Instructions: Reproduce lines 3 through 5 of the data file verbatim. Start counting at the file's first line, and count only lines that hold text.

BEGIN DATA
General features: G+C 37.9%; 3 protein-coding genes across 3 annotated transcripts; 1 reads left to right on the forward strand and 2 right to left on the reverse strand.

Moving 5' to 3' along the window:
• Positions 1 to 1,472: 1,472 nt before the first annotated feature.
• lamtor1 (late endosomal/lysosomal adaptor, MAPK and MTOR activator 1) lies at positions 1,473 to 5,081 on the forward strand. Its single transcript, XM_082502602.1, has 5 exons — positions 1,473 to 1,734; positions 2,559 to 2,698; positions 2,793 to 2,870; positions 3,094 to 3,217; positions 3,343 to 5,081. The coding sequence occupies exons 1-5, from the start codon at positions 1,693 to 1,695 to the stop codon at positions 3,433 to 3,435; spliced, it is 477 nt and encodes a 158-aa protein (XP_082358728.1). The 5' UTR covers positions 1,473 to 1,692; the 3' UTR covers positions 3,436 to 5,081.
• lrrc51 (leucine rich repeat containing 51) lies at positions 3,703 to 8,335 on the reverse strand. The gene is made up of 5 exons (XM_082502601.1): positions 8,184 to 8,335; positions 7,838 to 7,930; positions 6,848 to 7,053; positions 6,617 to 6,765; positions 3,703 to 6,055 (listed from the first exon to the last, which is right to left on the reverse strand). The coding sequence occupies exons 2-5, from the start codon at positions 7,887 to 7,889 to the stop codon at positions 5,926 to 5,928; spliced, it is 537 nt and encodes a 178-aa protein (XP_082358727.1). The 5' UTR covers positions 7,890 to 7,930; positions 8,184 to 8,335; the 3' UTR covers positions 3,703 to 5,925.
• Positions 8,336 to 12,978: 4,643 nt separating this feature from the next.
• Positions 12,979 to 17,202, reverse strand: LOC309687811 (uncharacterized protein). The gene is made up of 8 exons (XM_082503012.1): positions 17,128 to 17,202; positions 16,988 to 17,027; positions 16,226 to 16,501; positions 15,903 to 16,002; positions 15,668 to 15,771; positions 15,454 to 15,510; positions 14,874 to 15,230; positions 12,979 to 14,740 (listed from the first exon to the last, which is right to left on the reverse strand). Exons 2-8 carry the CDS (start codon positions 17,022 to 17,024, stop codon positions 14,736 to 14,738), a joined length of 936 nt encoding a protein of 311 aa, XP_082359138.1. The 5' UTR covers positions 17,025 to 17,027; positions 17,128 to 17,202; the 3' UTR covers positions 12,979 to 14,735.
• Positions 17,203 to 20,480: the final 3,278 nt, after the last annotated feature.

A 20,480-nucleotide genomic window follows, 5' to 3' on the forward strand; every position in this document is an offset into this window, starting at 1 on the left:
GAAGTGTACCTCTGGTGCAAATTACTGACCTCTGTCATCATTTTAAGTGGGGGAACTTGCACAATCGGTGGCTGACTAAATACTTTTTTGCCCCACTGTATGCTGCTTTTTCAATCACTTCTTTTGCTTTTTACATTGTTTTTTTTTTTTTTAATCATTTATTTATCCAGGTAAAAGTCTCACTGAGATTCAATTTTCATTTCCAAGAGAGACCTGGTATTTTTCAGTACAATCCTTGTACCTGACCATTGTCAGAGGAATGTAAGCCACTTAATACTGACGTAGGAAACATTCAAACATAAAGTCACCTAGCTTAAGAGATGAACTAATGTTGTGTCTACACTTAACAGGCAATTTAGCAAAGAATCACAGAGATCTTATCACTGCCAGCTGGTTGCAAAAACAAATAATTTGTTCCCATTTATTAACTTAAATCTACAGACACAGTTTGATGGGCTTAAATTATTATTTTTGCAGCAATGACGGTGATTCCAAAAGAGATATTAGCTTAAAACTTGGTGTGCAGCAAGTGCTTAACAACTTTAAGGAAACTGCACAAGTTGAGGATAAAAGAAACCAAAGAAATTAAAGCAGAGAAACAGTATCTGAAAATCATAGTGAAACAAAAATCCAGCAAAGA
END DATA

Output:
• Positions 1 to 1,472: 1,472 nt before the first annotated feature.
• lamtor1 (late endosomal/lysosomal adaptor, MAPK and MTOR activator 1) lies at positions 1,473 to 5,081 on the forward strand. Its single transcript, XM_082502602.1, has 5 exons — positions 1,473 to 1,734; positions 2,559 to 2,698; positions 2,793 to 2,870; positions 3,094 to 3,217; positions 3,343 to 5,081. The coding sequence occupies exons 1-5, from the start codon at positions 1,693 to 1,695 to the stop codon at positions 3,433 to 3,435; spliced, it is 477 nt and encodes a 158-aa protein (XP_082358728.1). The 5' UTR covers positions 1,473 to 1,692; the 3' UTR covers positions 3,436 to 5,081.
• lrrc51 (leucine rich repeat containing 51) lies at positions 3,703 to 8,335 on the reverse strand. The gene is made up of 5 exons (XM_082502601.1): positions 8,184 to 8,335; positions 7,838 to 7,930; positions 6,848 to 7,053; positions 6,617 to 6,765; positions 3,703 to 6,055 (listed from the first exon to the last, which is right to left on the reverse strand). The coding sequence occupies exons 2-5, from the start codon at positions 7,887 to 7,889 to the stop codon at positions 5,926 to 5,928; spliced, it is 537 nt and encodes a 178-aa protein (XP_082358727.1). The 5' UTR covers positions 7,890 to 7,930; positions 8,184 to 8,335; the 3' UTR covers positions 3,703 to 5,925.